5. Trading Advantages

A strong player knows when to retain advantages and when to transform them. Here in the following position, Alekhine shows an intricate understanding of the position.

Black has played b5 attacking the bishop. But it also weakens the c5 square and c6 pawn. How did Alekhine exploit this weakness?

10 Things to Learn from Alexander Alekhine

Alekhine plays Bxd5!

He voluntarily eliminates the backward pawn on c6. A completely counterintuitive move. Such enigmatic moves were hallmarks of his game and we can learn a lot from them.

The idea behind the move is that Alekhine is transforming his advantage. He removes the weakness but is now able to rapidly conquer the open c file.

6. Imaginative play

Alekhine conducted attacks with immaculate ideas. His imaginative play still amazes players to this day. Some moves are hard to spot in chess. For example, a backward piece move or deliberately moving the queen to an attacked square. By studying his games, we can learn how to spot such moves in our games.

The following game is from a simultaneous exhibition. Alekhine shows great imagination in the final king hunt.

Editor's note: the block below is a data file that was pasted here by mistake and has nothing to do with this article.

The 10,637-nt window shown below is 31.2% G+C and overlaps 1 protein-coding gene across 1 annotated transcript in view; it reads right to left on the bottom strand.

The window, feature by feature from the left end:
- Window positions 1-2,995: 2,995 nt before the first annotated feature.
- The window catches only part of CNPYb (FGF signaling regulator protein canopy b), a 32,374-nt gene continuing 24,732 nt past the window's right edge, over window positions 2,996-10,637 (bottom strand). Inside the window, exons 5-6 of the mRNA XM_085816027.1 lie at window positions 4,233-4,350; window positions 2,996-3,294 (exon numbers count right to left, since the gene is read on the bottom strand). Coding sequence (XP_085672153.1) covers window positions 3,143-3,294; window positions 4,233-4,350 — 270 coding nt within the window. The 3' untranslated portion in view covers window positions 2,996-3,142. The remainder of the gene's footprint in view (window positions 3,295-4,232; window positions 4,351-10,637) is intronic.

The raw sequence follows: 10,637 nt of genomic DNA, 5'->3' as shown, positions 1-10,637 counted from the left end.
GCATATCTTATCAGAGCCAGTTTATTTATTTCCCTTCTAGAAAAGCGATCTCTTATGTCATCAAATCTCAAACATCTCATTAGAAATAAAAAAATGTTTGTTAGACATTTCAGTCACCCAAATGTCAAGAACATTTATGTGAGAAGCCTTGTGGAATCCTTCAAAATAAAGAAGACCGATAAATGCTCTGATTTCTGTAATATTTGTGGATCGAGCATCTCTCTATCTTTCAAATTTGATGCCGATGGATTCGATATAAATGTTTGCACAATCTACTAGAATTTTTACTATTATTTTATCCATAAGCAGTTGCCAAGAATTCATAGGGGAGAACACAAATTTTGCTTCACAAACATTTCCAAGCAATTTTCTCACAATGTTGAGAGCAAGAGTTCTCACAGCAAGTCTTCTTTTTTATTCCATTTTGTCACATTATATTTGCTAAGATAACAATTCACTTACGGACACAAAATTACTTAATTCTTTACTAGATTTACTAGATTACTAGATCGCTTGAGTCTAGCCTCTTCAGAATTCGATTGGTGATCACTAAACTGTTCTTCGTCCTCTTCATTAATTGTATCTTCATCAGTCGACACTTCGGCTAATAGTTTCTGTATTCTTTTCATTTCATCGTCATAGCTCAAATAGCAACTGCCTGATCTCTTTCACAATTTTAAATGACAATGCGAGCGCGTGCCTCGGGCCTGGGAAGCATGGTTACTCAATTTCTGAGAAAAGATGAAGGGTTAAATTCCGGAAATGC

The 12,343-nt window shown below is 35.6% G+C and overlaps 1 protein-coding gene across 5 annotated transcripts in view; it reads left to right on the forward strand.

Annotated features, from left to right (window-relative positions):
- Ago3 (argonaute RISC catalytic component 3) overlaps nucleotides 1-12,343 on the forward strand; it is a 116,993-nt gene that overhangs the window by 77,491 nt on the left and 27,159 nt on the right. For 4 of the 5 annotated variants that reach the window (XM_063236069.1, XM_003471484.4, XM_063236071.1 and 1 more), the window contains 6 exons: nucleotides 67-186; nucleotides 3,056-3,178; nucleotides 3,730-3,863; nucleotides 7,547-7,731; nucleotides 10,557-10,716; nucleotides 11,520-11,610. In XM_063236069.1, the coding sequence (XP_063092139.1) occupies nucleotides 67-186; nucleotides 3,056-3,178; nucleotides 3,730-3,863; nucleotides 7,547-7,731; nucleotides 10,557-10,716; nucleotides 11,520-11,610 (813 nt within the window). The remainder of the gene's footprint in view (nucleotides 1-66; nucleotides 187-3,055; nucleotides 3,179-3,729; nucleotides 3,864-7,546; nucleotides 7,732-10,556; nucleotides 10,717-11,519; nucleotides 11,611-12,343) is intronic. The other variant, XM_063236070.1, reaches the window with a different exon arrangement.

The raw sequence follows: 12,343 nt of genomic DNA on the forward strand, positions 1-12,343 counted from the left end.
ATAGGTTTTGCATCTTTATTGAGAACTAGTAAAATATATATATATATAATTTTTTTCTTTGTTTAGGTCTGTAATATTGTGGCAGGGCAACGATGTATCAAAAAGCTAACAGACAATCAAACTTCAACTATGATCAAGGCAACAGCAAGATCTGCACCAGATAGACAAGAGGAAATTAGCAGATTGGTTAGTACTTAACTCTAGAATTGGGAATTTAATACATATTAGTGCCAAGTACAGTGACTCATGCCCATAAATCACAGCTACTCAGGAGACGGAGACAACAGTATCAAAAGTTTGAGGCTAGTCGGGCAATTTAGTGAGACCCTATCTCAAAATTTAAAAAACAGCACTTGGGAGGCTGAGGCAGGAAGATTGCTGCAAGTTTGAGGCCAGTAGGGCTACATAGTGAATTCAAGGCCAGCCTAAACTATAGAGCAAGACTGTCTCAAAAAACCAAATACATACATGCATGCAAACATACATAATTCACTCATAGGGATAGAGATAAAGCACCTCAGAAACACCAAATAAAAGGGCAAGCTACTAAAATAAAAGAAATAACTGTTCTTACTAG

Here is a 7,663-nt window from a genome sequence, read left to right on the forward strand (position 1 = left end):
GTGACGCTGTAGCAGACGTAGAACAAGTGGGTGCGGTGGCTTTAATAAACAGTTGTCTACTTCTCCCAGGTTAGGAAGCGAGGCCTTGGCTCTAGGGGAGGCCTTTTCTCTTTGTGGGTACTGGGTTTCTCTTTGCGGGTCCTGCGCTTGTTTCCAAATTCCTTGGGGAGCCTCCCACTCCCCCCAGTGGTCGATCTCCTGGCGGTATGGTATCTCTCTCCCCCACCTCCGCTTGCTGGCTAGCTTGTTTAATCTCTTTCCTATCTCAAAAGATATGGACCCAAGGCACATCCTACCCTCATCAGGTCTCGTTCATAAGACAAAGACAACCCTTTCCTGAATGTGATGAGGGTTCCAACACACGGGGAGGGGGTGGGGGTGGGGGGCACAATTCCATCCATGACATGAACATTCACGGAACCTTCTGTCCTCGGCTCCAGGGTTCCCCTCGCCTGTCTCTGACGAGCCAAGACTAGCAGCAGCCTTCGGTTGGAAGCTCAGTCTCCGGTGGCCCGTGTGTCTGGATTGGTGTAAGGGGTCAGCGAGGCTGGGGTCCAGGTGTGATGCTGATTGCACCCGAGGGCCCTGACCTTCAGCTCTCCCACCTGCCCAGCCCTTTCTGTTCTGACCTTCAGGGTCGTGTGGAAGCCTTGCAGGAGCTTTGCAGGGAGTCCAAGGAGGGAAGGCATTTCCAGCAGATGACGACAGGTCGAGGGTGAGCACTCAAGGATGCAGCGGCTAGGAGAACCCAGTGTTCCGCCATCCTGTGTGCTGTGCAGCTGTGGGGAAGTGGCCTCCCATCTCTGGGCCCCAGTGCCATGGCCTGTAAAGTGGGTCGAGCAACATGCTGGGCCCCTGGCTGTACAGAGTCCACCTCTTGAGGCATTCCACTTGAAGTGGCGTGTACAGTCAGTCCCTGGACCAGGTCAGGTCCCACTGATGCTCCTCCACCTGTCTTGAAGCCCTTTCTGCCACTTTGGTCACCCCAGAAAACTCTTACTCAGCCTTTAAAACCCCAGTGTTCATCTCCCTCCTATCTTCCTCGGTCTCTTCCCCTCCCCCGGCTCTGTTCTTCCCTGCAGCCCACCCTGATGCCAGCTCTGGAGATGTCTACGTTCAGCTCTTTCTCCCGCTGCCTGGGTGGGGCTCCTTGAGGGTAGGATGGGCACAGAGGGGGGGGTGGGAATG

7. Endgame Technique

Impeccable endgame technique is the hallmark of great champions. Alekhine excelled at endgames and was second to none in this department, Including the great Capablanca. One of the most important things players can learn from his games is schematic thinking in endgames. He plays the endgame with mini-plans and sometimes even grand plans!

8. Seizing the Initiative

Arguably this is the domain of his style where his enormous talent shined best. Alekhine was able to find creative ideas to either sharpen the struggle or pose practical problems for the opponent. Alekhine is the forefather of this style of play. This later went on to be absorbed and refined by players like Geller, Tal, and Kasparov.

9. The Third Rank Queen

Alekhine was well known for positioning his queen at the right squares. One of his specialties is to maneuver the queen along the third rank.

You might ask, what’s so special about the third rank? It is an important rank when considering the importance of a queen. If it’s too far out then it risks attacks by enemy pieces. At the same time, it cannot stay too close to home as it risks becoming passive. So the ideal spot is somewhere in between.

In the following game, Alekhine demonstrates his queen maneuvering prowess.

Want to know more about Alekhine? We also recommend looking at His Imaginative Play as well as His 10 Best Games.

10. Beauty in Chess

Alekhine’s games have a certain flair to them. There isn’t much going on in the opening but he can create beautiful tactical ideas later. By studying his games we surely learn to appreciate the beauty of chess. Endless geometrical possibilities, and delicate piece play, one can find all in his games.

“Chess for me is not a game, but an art. Yes, and I take upon myself all those responsibilities which an art imposes on its adherents.” – Alexander Alekhine


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Updated 05.16.2024